CHEM Seminar: “The Mechanisms of ATP-Biomacromolecule Interactions”, Cansın Ayvaz, 11:00AM December 19 (EN)


Cansın Ayvaz

Advisor: Halil İ. Okur
Bilkent University, Department of Chemistry

Date: 19.12.2023
Time: 11:00
Place: Chemistry Meeting Room (1st floor – SB Building)

All are cordially invited to attend.

Abstract: Adenosine triphosphate (ATP), one of the most important biomolecules of life, plays a vital role as the primary energy source within cells for essential biological functions. It has recently been discovered that ATP can also serve as a biological hydrotrope to destabilize protein aggregates and fibers. This thesis aims to investigate the recently discovered hydrotropic behavior of ATP and its interaction mechanisms with biomacromolecules, particularly poly(N-isopropylacrylamide) (PNIPAM), using a multi-experimental approach combined with molecular dynamics (MD) simulations. Adapting the bottom-up approach, the phase behavior of macromolecules is examined through phase transition and ATR-FTIR measurements. Additionally, site-specific interactions are identified with quantitative 1H-NMR spectroscopic studies, and the hydration shell structure and cluster morphologies of ATP molecules are explored through Multivariate Curve Resolution (MCR) Raman experiments. It is demonstrated that adenine and adenosine subgroups show negligible effect on the solubility of macromolecules, whereas ATP, AMP, and triphosphate exhibited purely salting-out behavior, and induced the aggregation of macromolecules. In stark contrast to the recently discovered hydrotropic behavior of ATP, no specific interactions between the macromolecule and ATP were observed in spectroscopic ATR-FTIR and 1H-NMR measurements, as well as MD simulations. Surprisingly, at elevated concentrations, self-association of ATP was observed leading to partial destabilization of larger PNIPAM aggregates to smaller ones. In the absence of ATP binding sites, interactions with random-coil-like structured macromolecules do not lead to effective hydrotropic action of ATP. Instead, they function more as stabilizers rather than solubilizing the macromolecules.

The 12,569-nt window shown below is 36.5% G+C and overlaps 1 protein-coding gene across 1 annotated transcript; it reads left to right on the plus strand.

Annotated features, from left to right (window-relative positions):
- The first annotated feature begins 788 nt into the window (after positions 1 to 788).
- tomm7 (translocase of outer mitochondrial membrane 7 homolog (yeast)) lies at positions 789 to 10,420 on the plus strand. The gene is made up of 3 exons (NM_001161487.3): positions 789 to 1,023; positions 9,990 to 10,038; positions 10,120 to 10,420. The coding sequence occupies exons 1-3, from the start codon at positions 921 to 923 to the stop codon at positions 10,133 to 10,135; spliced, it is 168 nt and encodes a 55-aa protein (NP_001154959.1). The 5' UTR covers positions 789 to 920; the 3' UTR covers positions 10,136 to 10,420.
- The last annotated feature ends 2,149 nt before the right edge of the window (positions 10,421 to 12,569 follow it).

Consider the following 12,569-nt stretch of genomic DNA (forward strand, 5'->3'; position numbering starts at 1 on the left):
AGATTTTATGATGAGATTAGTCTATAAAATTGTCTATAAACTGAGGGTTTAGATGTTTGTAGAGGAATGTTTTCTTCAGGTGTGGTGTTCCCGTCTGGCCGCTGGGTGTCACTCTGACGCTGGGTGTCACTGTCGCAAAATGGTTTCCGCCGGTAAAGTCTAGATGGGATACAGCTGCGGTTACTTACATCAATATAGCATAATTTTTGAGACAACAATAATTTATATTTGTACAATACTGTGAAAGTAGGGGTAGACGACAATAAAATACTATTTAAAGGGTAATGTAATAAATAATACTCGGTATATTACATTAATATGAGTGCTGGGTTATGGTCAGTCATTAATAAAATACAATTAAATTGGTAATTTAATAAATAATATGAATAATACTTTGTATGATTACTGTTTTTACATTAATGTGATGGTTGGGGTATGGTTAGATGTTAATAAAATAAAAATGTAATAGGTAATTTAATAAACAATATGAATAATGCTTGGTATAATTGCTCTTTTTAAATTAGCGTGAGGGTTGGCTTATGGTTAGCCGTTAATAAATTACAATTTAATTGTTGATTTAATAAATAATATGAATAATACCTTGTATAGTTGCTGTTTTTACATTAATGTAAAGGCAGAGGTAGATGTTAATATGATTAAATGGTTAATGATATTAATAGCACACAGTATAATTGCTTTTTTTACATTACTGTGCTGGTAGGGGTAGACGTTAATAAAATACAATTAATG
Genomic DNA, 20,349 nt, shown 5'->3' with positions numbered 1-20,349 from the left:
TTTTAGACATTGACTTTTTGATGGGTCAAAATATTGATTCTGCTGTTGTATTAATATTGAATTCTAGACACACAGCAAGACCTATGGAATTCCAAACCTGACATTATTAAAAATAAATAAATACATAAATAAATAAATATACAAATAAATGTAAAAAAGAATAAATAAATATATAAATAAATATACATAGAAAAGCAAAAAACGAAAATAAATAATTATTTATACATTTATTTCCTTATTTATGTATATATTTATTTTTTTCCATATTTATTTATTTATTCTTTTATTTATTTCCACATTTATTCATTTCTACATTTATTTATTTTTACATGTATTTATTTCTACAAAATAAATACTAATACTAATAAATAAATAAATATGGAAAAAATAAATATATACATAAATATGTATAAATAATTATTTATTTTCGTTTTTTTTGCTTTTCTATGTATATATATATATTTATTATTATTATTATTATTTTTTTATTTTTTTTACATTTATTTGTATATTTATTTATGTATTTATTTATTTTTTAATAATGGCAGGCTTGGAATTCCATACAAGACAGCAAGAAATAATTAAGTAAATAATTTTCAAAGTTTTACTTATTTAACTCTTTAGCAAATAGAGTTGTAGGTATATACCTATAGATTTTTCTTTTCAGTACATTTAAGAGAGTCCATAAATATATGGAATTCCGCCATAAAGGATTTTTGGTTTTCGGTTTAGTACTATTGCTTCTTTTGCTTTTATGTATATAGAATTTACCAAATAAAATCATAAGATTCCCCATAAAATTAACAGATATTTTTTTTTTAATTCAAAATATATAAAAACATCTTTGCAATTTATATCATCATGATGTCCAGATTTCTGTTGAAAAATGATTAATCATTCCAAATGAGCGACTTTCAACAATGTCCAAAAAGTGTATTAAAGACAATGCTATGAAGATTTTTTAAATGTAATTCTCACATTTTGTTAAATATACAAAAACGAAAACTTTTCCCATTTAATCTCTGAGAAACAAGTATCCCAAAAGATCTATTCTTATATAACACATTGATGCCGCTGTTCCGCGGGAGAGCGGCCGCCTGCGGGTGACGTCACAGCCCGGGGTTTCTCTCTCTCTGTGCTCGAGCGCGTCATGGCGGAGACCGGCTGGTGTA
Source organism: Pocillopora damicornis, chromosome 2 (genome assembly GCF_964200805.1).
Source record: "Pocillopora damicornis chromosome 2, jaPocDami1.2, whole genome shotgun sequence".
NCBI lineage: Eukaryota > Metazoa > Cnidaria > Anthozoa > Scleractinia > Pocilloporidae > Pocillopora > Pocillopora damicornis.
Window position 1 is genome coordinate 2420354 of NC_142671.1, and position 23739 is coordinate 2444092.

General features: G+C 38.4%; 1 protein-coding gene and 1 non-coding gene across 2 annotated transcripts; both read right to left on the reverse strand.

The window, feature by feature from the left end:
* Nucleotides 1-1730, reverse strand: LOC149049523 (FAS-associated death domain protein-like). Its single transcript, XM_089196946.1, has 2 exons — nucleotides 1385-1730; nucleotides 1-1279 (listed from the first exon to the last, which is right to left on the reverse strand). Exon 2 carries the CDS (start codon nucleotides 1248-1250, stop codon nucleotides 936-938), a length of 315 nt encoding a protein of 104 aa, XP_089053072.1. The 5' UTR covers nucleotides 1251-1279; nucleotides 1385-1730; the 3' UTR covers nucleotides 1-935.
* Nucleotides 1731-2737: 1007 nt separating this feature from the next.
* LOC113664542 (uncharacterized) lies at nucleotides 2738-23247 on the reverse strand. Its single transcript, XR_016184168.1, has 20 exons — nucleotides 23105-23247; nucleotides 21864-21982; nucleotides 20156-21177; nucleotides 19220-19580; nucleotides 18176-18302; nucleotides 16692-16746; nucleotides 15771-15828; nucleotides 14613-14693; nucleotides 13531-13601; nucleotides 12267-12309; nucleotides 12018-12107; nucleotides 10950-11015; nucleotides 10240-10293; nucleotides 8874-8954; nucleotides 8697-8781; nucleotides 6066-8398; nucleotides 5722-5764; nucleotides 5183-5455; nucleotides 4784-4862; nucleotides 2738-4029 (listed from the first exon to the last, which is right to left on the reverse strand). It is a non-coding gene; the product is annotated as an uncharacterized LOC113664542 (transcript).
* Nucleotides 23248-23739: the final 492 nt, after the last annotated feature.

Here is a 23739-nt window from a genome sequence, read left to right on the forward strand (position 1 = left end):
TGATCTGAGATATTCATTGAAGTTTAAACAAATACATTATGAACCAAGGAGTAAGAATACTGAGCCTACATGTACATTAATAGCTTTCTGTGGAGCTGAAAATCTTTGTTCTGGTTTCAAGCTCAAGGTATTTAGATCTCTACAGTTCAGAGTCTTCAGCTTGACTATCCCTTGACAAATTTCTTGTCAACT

Keywords: Adenosine triphosphate, adenosine monophosphate, tripolyphosphate, adenine, adenosine, hydrotropes, thermoresponsive polymers, PNIPAM, PDEA